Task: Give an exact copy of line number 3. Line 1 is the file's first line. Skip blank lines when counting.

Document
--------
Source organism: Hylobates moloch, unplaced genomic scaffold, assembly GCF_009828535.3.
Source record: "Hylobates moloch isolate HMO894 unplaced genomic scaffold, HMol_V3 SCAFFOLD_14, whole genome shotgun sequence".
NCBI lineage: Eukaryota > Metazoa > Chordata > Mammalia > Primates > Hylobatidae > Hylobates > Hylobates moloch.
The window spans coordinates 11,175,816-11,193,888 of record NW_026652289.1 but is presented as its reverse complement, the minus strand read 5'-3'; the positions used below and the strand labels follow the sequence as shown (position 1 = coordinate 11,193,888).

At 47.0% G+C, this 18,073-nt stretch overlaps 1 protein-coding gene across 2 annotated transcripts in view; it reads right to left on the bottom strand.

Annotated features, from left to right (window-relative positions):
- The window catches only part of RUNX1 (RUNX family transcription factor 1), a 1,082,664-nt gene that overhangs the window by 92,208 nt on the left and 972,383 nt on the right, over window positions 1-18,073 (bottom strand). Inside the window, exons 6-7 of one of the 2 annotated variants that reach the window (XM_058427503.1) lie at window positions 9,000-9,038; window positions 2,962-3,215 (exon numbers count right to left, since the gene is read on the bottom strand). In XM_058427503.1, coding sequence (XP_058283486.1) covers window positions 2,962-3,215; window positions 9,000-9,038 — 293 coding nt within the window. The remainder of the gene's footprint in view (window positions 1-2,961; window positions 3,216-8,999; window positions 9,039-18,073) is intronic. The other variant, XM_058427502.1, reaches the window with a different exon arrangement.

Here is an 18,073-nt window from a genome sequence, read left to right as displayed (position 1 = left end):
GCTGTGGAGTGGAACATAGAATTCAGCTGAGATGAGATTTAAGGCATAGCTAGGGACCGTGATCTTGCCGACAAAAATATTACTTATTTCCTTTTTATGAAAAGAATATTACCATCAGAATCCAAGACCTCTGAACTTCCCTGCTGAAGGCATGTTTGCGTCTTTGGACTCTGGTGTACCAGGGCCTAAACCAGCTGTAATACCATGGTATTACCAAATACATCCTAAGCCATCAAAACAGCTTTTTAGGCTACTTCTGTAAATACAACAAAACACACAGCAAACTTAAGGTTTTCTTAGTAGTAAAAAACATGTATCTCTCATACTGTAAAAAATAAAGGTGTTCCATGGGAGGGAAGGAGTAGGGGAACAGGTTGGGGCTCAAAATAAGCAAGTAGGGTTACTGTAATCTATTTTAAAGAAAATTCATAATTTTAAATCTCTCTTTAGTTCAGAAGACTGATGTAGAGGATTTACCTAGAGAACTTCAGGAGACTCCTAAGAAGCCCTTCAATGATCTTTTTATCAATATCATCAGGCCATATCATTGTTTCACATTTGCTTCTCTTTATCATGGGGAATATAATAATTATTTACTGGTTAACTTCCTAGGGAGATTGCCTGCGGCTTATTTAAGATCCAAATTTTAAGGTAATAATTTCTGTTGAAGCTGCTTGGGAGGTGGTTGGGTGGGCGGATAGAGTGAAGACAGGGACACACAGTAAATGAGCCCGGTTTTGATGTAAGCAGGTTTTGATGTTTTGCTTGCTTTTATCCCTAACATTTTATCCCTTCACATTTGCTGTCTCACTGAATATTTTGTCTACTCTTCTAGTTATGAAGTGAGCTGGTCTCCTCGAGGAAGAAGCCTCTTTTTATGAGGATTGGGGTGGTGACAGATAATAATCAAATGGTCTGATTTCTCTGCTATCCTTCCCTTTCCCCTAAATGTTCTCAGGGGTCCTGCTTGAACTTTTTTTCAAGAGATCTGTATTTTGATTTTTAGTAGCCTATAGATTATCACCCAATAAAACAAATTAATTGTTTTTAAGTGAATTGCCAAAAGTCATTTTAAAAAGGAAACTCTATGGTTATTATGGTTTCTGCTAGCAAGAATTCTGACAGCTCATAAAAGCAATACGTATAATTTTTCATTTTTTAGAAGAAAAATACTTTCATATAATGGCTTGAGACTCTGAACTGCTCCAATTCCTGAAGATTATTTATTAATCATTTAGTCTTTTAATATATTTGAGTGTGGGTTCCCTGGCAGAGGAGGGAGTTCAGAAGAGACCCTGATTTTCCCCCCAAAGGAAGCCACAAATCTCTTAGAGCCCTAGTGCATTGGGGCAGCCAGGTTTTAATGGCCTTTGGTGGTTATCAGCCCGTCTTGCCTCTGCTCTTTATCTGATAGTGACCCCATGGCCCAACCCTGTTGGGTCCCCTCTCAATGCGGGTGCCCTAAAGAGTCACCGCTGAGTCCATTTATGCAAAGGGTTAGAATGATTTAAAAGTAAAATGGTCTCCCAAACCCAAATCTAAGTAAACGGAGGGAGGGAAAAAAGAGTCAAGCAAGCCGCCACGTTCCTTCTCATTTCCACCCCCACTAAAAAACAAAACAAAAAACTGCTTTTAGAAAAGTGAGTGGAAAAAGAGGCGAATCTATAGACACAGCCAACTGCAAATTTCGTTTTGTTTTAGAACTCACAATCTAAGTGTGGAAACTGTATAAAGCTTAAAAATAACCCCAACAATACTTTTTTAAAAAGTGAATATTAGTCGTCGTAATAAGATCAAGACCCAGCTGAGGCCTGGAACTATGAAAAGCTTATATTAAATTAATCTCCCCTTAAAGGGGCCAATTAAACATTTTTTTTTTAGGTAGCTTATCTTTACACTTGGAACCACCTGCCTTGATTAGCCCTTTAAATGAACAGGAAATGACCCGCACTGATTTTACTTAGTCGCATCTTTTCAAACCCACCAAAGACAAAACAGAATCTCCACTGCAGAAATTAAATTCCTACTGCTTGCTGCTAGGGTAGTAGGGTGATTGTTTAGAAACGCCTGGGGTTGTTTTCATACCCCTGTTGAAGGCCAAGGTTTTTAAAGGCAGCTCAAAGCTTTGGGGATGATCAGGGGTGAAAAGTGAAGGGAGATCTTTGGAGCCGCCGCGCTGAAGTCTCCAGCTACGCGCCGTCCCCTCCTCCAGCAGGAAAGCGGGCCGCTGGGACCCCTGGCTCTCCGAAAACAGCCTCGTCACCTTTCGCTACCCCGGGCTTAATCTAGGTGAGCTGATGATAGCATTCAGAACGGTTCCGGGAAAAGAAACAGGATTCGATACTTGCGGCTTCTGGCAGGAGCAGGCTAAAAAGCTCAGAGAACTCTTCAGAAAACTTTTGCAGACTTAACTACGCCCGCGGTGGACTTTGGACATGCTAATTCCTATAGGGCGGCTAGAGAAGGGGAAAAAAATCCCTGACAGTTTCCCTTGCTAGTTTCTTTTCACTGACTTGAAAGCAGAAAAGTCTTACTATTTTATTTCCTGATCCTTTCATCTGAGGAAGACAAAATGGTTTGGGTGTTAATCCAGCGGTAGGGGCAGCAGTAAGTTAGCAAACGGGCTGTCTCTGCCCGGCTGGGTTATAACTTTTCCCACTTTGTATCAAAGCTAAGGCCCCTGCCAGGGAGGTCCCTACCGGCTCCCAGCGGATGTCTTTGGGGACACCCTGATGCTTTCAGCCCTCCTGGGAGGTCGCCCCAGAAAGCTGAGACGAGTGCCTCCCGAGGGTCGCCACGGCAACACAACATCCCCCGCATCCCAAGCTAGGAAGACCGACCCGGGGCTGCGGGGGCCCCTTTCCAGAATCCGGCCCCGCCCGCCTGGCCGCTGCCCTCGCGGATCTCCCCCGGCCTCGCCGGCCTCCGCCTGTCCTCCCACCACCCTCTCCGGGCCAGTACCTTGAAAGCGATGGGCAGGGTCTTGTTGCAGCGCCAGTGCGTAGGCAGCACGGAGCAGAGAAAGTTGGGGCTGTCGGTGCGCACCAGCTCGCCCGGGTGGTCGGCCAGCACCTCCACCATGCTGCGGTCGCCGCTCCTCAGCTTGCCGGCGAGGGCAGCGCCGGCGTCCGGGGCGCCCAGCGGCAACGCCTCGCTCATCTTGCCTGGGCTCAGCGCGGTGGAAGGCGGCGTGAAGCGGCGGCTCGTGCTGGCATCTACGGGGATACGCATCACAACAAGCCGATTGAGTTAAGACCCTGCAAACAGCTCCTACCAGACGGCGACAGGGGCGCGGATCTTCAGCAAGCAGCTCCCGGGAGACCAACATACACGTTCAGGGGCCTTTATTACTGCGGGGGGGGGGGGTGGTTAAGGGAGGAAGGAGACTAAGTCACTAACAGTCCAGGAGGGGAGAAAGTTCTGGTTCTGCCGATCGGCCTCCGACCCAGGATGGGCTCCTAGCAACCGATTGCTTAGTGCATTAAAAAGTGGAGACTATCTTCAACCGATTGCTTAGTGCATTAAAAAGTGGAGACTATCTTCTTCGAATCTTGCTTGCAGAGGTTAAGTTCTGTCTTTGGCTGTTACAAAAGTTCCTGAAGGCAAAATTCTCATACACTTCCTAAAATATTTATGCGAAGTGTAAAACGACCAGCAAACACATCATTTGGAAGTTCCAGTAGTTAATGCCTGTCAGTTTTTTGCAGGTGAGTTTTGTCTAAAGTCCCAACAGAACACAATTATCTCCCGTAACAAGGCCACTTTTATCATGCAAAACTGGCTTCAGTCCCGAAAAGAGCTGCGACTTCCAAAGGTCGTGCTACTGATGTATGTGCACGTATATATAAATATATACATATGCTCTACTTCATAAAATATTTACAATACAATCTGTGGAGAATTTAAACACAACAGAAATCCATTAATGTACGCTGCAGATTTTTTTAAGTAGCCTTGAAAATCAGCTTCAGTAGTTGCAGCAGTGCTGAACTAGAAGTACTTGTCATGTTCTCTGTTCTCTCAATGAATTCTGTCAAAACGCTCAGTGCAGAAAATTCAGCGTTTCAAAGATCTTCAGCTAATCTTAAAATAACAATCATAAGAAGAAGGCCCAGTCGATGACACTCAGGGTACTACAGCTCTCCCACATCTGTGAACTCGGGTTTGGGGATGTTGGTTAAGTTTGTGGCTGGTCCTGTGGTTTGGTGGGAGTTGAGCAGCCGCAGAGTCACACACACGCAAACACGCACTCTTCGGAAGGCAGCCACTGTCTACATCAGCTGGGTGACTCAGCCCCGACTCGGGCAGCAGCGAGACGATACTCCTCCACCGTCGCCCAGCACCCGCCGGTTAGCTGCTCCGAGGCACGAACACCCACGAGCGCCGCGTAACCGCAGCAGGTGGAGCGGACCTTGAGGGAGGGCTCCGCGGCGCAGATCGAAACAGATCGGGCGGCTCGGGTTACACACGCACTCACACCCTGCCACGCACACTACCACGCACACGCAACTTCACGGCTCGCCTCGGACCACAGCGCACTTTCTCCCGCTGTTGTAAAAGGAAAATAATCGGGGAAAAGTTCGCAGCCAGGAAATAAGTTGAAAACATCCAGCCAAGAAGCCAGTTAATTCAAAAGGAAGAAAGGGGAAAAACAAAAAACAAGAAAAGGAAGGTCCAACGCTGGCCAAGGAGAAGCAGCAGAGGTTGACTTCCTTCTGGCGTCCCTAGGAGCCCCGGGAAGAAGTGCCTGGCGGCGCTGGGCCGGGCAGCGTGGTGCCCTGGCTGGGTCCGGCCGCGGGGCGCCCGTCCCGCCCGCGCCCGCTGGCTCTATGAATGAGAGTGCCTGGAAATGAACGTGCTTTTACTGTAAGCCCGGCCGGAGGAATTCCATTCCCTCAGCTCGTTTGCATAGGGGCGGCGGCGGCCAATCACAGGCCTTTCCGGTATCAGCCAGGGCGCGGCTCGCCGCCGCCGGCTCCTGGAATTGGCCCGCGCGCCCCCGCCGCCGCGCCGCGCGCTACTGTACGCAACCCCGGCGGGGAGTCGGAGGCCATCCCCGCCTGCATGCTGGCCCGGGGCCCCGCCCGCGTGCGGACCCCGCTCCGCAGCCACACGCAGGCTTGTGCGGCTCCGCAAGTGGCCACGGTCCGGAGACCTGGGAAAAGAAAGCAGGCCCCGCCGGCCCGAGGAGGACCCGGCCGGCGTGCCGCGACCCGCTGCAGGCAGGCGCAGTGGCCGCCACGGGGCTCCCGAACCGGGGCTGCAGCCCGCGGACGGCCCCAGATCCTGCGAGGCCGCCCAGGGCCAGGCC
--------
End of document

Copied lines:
NCBI lineage: Eukaryota > Metazoa > Chordata > Mammalia > Primates > Hylobatidae > Hylobates > Hylobates moloch.